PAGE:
Department of Justice Revises How Inmate Risk is Assessed for ‘Fairer’ Process: Report

The Epoch Times - U.S. News

The Department of Justice (DOJ) on Jan. 15 announced it would be introducing a new system to assess whether an inmate is likely to re-offend after being released from prison, a move it says would make the process fairer, more effective, and transparent.

Attorney General William Barr described the updated system as “another milestone in implementing the First Step Act,” as it would help assess inmates and identify programs they may need to help reduce the risk of recidivism.

The First Step Act was signed into law by President Donald Trump in 2018 and won broad bipartisan support in Congress. It aims to reduce the sentences of low-level offenders and bolster programs to help reduce high rates of recidivism.

Nearly all the 175,269 inmates in federal custody have been assessed by the federal Bureau of Prisons (BOP), however the DOJ says it now plans to re-screen them under the new guidelines in an attempt to reduce potential bias and more accurately measure an inmate’s change behind bars.

In a release on its website, the DOJ states the inmates will be be assigned to participate in “evidence-based recidivism reduction programs and productive activities” based on an initial needs assessment conducted by the BOP.

Under the First Step Act, inmates who participate and complete the assigned programs and activities may be placed in pre-release custody or have a 12-month sentence reduction, according to the DOJ. A list of the available programs will be published on the BOP’s website, it states.

Although all the inmates will be re-screened, officials do not expect to see major changes in the risk levels of inmates. Nonetheless, officials believe the change is an important step to ensure a fairer and more transparent process.

President Donald Trump has promoted the assessments as part of a rare bipartisan effort to address concerns that too many Americans were imprisoned for nonviolent crimes as a result of the drug war. The law gives judges more discretion when sentencing some drug offenders, eases mandatory minimum sentences, and encourages inmates to participate in programs designed to reduce their risk of re-offending, with credits that can be used to gain an earlier release.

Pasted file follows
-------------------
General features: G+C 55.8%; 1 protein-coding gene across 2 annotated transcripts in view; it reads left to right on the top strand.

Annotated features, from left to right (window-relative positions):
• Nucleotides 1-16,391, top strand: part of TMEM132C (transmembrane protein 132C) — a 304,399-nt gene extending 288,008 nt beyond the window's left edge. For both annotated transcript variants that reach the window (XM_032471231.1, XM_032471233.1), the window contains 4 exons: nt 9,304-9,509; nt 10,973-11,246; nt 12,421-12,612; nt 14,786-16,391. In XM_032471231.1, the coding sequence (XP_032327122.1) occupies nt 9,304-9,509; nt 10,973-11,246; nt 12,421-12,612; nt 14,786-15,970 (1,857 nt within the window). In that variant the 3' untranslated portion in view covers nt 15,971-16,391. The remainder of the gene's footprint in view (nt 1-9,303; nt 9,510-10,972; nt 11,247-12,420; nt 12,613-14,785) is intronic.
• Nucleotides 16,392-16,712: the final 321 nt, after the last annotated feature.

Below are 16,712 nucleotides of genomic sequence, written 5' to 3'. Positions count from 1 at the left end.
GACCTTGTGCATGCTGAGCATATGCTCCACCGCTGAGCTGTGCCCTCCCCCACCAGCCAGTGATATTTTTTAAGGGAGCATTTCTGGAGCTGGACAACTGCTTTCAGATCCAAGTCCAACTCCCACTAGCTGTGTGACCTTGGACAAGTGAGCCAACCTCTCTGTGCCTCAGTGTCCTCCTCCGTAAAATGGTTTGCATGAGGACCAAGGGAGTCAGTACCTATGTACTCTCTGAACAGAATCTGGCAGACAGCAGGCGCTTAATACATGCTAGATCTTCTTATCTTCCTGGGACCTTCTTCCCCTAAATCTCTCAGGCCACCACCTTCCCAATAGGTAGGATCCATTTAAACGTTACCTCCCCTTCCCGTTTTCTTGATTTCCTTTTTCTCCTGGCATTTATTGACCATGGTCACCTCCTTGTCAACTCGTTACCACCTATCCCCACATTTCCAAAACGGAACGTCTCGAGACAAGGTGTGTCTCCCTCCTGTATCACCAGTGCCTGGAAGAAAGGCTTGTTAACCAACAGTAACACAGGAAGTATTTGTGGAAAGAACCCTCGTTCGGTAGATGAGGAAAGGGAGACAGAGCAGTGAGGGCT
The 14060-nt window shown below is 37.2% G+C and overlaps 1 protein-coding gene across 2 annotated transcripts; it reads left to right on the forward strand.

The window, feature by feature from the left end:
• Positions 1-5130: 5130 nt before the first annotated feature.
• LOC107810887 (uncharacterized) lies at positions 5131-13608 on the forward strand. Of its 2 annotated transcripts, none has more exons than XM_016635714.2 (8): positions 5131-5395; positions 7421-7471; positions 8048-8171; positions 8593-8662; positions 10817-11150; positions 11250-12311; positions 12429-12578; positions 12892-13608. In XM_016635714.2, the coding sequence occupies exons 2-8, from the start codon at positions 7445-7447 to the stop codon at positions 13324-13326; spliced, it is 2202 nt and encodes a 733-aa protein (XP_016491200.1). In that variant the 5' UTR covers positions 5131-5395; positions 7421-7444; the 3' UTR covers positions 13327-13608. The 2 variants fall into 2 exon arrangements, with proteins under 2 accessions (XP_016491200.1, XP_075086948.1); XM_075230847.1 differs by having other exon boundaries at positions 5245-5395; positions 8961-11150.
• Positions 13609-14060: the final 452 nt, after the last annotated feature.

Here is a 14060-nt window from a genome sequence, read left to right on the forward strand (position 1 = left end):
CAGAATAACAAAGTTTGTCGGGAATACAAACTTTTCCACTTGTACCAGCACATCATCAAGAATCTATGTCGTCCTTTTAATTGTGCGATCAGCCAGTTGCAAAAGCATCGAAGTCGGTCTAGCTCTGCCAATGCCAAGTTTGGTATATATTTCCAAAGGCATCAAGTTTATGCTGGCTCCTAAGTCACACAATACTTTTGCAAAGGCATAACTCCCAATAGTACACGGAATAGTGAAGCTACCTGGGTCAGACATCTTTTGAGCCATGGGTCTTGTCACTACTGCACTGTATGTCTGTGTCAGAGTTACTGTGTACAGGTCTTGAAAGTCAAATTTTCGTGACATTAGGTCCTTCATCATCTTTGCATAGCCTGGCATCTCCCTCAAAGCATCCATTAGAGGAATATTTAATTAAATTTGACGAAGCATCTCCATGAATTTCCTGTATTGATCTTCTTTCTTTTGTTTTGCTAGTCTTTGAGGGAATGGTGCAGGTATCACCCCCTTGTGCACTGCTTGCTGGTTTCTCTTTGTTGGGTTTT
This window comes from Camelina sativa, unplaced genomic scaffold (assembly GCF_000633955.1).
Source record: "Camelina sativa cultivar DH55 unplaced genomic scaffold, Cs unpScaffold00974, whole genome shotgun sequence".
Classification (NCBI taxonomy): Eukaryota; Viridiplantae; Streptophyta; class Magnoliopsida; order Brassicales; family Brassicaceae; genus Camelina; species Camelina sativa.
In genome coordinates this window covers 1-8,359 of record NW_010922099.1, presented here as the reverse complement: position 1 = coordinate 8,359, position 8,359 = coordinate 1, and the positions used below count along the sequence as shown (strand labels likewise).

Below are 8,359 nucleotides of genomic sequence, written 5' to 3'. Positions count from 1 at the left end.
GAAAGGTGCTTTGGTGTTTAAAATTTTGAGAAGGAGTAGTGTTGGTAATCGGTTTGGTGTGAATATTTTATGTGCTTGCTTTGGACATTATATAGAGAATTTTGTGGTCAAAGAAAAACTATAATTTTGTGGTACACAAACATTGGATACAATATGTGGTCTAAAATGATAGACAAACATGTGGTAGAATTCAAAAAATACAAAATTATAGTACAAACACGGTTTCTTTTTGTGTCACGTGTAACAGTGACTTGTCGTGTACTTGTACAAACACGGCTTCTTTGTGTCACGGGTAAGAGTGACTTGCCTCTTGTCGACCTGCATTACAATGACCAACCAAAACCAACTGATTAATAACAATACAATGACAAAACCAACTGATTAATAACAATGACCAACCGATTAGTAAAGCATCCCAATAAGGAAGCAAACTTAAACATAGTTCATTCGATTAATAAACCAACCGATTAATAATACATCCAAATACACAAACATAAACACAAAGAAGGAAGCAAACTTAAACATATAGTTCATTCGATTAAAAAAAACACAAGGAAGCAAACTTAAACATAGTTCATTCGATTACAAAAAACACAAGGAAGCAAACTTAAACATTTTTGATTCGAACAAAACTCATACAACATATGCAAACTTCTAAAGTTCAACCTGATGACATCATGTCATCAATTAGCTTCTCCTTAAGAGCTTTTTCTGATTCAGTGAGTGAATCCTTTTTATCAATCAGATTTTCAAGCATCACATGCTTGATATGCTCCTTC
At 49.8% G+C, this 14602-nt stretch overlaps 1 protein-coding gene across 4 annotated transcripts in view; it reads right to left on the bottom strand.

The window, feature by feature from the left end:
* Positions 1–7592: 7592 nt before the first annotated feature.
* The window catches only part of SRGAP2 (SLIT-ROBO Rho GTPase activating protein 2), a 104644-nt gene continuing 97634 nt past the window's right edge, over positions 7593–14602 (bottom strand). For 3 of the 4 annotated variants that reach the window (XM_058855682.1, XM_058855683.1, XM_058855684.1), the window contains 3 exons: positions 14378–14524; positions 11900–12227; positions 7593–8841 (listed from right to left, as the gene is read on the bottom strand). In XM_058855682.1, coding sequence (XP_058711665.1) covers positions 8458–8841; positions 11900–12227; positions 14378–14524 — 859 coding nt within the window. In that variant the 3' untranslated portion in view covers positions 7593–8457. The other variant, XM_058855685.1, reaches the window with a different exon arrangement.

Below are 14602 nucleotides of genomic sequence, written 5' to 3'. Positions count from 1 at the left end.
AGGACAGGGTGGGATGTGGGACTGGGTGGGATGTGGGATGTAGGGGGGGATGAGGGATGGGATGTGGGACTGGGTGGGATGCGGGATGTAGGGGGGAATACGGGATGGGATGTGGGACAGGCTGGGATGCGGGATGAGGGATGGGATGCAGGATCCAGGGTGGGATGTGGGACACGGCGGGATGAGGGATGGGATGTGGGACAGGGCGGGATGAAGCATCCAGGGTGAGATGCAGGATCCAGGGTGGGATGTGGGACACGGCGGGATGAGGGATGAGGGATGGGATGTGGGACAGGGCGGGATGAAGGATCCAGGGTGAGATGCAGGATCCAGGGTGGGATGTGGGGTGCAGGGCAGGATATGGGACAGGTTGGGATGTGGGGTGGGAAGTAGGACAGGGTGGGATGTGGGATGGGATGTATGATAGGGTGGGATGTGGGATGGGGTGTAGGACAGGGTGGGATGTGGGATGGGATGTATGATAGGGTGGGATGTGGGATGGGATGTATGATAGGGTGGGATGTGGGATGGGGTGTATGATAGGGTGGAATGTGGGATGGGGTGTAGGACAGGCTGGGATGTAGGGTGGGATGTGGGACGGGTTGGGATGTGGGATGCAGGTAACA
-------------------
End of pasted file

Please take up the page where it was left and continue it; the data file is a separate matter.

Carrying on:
Prior to the system update, inmates were screened using an assessment tool released July last year, known as the Prisoner Assessment Tool Targeting Estimated Risk and Need (PATTERN), which aimed to measure the risk of recidivism of inmates.

The updated measures include added psychology treatment programs, and the removal of the age of first arrest, conviction, and voluntary surrender. The assessment will also no longer look at whether an inmate participated in education or drug treatment programs.

“Beginning today, inmates will have even greater incentive to participate in evidence-based programs that prepare them for productive lives after incarceration. This is what Congress intended with this bipartisan bill,” Barr said in a statement.

“The First Step Act is an important reform to our criminal justice system, and the Department of Justice is committed to implementing the act fully and fairly,” he added.

More than 2,400 federal inmates have won court approval for reduced prison sentences under the First Step Act, the DOJ said on Wednesday.

The Associated Press and Reuters contributed to this report.


via The Epoch Times; original post here

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